Everybody knows that sport and art don’t mix, right? Movies about Baseball are often cheesy and sentimental, paintings of motor racing or golf can be painfully kitsch and the less said about football’s relationship with pop music the better.
As the doors closed on the inaugural Fantasista exhibition there was a buzz of excitement from all involved and a feeling that we had proved beyond all doubt that football and art should not be kept apart.
The exhibition was hung at the Cello Factory in Waterloo, the very room in which the first ever Dalek was constructed by the BBC props department back in 1963. As I introduced myself to artist duo ‘Quiet British Accent’ I happened to be wearing one of their own works of art; a football shirt adorned with the slogan “Shit Gallery No Fans”. Nothing, it turns out, could have been further from the truth.
It seems a long time since Fantasista was no more than a few scribbled words on the back of a pub napkin. We knew then that when attempting to sell the idea of a football art exhibition in the UK there might a few raised eyebrows from sections of the art community, and perhaps an adverse reaction from some football fans. Both sets of doubters might agree with another of Quiet British Accent’s slogans that ‘sport and art do not mix’.
There are, of course, some sports that we traditionally associate with art, such as Horse Racing, Fox Hunting, croquet, billiards etc. So why not football? Surely football has all the attributes – colour, movement, drama, emotional highs and lows, passion, theatre, architecture…
Fantasista director Theo Delany spoke about this subject in a recent BBC interview:
“Football now is universal, it’s for everyone. It cuts across all class barriers, all levels of education and all national barriers. I think it’s now as valid an area to be talking about art as any thing else”
I spent the week leading up to the Fantasista Exhibition in São Paulo, as the guest of Itaú Cultural, an institution that helps promote the value of Brazilian culture.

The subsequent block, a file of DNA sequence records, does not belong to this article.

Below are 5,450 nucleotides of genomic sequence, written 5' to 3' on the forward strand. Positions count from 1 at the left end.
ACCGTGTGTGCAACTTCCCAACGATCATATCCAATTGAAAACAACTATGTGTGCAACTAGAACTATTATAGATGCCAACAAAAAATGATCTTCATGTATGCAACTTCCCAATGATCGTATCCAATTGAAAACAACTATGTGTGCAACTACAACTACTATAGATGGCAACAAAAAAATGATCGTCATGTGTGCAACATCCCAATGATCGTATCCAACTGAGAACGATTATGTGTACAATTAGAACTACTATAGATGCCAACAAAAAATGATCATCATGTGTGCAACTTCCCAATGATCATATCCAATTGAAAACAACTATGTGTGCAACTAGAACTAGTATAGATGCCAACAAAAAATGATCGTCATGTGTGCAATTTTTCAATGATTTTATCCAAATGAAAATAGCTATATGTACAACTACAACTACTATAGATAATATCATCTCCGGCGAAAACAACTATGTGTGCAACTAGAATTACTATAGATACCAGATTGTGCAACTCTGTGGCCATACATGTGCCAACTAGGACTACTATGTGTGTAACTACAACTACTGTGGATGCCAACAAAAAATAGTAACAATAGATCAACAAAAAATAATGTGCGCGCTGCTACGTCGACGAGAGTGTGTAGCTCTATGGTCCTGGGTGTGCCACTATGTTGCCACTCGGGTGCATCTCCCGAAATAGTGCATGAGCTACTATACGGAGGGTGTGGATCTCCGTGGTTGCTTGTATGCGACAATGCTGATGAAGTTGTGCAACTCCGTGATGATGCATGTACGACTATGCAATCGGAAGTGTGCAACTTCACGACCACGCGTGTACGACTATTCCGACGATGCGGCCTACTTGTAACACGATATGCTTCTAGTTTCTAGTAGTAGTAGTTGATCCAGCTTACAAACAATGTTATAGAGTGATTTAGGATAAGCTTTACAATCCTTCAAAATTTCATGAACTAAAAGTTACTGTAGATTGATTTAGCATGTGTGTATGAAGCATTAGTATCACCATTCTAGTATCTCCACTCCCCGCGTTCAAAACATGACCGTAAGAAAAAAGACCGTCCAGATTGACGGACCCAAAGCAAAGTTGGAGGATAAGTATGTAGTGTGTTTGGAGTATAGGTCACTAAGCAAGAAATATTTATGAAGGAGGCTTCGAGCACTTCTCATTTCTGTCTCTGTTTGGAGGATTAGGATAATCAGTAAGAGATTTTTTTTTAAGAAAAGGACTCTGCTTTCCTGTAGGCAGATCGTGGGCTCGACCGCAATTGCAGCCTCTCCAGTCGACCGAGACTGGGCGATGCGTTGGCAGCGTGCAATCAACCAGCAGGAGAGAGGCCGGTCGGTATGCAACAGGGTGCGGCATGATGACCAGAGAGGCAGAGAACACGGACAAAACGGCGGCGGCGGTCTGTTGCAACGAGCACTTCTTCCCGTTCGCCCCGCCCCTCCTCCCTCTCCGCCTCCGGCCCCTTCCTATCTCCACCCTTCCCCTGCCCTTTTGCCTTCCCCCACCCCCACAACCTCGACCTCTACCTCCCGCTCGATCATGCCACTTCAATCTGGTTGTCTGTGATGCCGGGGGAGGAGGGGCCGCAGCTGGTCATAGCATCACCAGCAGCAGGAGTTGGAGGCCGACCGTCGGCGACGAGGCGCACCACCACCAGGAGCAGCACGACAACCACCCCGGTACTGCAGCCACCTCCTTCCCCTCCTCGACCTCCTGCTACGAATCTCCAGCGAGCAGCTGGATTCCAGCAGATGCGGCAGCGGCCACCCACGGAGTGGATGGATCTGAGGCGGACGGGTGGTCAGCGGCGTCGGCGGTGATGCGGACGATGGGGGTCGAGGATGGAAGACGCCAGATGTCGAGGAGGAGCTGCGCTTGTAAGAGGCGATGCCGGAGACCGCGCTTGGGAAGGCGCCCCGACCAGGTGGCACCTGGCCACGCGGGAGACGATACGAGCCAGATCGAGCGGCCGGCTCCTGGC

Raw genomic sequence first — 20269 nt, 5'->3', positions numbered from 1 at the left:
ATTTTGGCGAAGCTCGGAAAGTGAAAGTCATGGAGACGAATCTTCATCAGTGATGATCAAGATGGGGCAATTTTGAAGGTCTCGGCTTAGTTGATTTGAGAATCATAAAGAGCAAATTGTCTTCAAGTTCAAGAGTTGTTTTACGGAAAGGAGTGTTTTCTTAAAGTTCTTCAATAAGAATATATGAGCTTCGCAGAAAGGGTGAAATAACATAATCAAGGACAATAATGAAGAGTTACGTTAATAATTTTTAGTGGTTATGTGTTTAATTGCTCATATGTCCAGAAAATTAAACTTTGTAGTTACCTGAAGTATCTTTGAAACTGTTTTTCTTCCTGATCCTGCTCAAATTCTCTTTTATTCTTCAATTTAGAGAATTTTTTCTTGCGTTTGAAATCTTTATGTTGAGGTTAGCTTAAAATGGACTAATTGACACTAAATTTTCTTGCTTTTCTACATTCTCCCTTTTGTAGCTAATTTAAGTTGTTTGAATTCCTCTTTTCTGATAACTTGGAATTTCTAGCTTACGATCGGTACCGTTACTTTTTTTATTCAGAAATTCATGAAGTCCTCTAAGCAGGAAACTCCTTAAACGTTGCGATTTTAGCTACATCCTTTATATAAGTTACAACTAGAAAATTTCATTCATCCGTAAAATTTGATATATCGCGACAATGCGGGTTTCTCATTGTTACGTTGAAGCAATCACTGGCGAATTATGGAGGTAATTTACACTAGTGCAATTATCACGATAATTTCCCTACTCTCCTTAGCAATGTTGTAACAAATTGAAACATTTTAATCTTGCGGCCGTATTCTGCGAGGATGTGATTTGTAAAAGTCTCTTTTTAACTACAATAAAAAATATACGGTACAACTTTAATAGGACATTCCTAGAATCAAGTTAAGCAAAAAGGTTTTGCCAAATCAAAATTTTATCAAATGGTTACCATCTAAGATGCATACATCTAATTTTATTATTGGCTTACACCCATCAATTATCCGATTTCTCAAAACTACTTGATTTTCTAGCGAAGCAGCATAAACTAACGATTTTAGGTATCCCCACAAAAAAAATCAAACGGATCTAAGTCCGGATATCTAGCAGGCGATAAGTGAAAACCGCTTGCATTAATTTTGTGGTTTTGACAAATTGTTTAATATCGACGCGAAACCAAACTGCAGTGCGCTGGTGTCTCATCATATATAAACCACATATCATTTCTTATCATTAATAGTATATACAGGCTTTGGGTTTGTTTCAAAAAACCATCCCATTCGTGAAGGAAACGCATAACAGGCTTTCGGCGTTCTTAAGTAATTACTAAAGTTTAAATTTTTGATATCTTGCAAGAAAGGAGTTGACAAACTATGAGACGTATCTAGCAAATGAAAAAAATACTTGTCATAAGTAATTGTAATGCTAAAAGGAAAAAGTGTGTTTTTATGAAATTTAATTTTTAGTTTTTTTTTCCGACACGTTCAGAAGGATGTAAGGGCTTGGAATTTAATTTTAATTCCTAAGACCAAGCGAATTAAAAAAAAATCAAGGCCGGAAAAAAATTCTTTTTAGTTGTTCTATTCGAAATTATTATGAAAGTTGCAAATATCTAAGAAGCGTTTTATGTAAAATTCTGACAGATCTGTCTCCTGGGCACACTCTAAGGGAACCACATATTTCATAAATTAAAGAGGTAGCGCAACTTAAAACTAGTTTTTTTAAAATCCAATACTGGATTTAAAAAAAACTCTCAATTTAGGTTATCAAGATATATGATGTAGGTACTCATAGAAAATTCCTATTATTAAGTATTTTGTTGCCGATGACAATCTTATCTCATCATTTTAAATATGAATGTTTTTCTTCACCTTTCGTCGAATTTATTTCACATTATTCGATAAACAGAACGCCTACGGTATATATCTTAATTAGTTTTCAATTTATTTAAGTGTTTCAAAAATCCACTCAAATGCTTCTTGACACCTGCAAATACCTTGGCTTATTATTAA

In Brazil there have never been the same attitudes of snobbery towards football that there have been in the UK. There is perhaps an inherent snobbery towards poorer sections of society and there is an enormous wealth divide, but football has always been seen as something that unites the classes.
I watched the Confederations Cup final in Villa Madelena, where the fans’ joy at victory over Spain spilled onto the streets and we all drank and danced and soaked up a typically Brazilian carnival atmosphere – it was wonderful.
The walls of almost every bar and pub in Villa Madelena are shrines to the beautiful game; lined with photographs, posters, shirts, scarves, and the occasional painting or drawing of footballing legends from across the globe.
Many of the participating artists at this year’s Fantasista exhibition have the same ideology that I found in abundance in São Paulo. Works by Ezequiel Suranyi, Dave Merrell, Zoran Lucić, Stanley Chow, Haarala Hamilton, Philip Watkins and Sir Peter Blake would not look out of place on the wall of a smoke filled bar in Brazil. It is the work of Paul McKay, however, that truly encapsulates the spirit of Madelena. McKay’s ‘The Bedroom of a Man City Fan’ is the very essence of obsessive football fandom, the type of which you will find here in Brazil – just swap blue for yellow, Goater for Garrincha and you can almost taste the Caipirinha.
The football fan’s obsession with sticker collections, cigarette cards, figurines and the like is a popular theme amongst the Fantasista artists. Sir Peter Blake’s ‘F is For Football’ is a reflection of his own obsession with collectables whilst Otto Li’s ‘Make Your Own David Beckham’ seems to me to poke fun at both the concept of memorabilia and the cult of the footballing celebrity.
The Fantasista exhibition was not, however, dominated by works of retrospective footballing nostalgia – far from it. Julia Alvarez and her team of curators at Bearspace have achieved a wonderful level of variety and quality amongst Fantasista’s 19 artists.
I am particularly drawn to Quiet British Accent, whose work, to my mind, focuses on the ‘veneer’ of football and the way it is perceived as a whole – the very thing that makes it a questionable subject for an art exhibition. Amongst their work is a piece called ‘Swap Me’ that displays a collection of football stickers in which the face of each player is identical (I am moved to wonder if this is how my mother might have viewed my own football sticker collections). It is this repetition, of course, that renders the idea of swapping the stickers completely pointless. The wit and charm of Quiet British Accent’s work really sets the tone for the Fantasista exhibition, an exhibition that has a lot to say but doesn’t take itself too seriously.